I knew that weddings are expensive but I didn’t realise how expensive they are until I was responsible for paying my share of one. Every cost is multiplied by the number of people who attend. And, and!, you’re treating them! It’s like you forgot to get drunk but are still willing to buy another round for everyone at your table, and for the rest of the bar.
Both of us have large East Indian families that hail from East Africa. The history is complicated, but the evidence of our grandparents’ love is easy to find. I have a spreadsheet.
“Please only include the most important people.”
“Yes, keeping the cost down is a good idea. That money can be used for a down payment.”
“Do you need to invite everyone on this list? All of them?”
“I can’t take anyone off of the list.”
I have another spreadsheet. On it is a pie chart with two sections: green and red. The green part tells me how much money I have and the red part tells me how much more money I need.
I don’t want to drive for Uber or Lyft. My ad for tutoring services resulted in no inquiries. The deductions on my paycheque increased this year. The cats are on a special diet. I’ve used up my Pie Rewards from Domino’s.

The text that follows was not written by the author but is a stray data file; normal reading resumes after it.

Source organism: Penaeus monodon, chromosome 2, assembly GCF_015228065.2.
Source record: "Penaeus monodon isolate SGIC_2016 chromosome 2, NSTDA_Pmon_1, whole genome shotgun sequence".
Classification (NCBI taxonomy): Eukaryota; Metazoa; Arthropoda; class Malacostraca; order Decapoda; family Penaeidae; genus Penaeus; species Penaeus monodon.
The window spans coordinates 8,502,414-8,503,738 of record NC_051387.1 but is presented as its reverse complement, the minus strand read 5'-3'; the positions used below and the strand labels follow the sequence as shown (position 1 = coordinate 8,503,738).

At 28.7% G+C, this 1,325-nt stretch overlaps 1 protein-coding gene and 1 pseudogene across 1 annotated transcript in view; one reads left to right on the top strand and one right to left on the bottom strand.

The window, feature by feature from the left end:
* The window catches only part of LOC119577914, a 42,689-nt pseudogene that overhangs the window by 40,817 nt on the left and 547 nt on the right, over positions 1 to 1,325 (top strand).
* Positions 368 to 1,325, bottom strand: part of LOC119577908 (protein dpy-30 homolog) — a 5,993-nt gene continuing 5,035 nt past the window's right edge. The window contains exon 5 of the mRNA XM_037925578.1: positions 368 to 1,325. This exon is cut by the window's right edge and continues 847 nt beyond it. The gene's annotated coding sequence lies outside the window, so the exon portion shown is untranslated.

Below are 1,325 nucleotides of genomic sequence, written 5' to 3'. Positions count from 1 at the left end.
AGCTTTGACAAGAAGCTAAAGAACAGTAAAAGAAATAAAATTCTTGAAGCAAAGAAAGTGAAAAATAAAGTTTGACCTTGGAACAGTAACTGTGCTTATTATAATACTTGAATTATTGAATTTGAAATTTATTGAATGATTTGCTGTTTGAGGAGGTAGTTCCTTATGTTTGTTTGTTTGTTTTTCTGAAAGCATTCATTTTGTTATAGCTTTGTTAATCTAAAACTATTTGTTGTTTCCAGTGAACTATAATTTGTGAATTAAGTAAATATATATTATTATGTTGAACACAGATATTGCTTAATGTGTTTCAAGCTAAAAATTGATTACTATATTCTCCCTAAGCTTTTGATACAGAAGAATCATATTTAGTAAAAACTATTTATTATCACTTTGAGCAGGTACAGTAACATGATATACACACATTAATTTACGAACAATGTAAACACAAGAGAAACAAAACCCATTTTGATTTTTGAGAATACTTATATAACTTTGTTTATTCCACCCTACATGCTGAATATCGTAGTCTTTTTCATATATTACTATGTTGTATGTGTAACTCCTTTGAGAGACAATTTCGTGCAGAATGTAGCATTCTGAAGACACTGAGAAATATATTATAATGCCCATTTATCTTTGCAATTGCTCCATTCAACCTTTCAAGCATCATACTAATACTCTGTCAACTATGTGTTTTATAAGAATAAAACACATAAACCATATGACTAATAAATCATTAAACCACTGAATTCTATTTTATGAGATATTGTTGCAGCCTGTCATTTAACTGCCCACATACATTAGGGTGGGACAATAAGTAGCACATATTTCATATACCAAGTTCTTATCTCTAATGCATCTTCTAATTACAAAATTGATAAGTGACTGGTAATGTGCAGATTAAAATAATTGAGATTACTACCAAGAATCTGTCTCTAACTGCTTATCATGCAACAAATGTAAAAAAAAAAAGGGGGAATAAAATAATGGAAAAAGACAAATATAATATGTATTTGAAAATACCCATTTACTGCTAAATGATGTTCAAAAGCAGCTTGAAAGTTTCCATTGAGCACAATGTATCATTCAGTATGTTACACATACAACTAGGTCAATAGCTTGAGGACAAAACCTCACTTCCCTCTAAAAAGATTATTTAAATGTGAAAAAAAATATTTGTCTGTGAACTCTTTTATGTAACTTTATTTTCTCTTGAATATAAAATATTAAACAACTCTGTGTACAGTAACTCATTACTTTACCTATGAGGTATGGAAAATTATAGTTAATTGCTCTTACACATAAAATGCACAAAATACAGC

“I’m really looking forward to your birthday dinner!”
But, life doesn’t stop because I’m about to get married. In fact, I keep hearing that I’m starting a new chapter. I haven’t had any time to sit and read a book.
Neither has E–. She’s been working damn hard trying to get things sorted out. I admire how many balls she can have in the air at any one time. Me? When I look up and see how many things are coming down, I cower, cover my head, put on my headphones, and let the chips fall where they may. She gets up earlier and stays up later.
“Why is there a 20% adjustment on my insurance premiums?”
“You overpaid last year, sir.”
“You can understand how this comes as a shock to me, right?”
If I check my bank balance again, it’ll look better this time.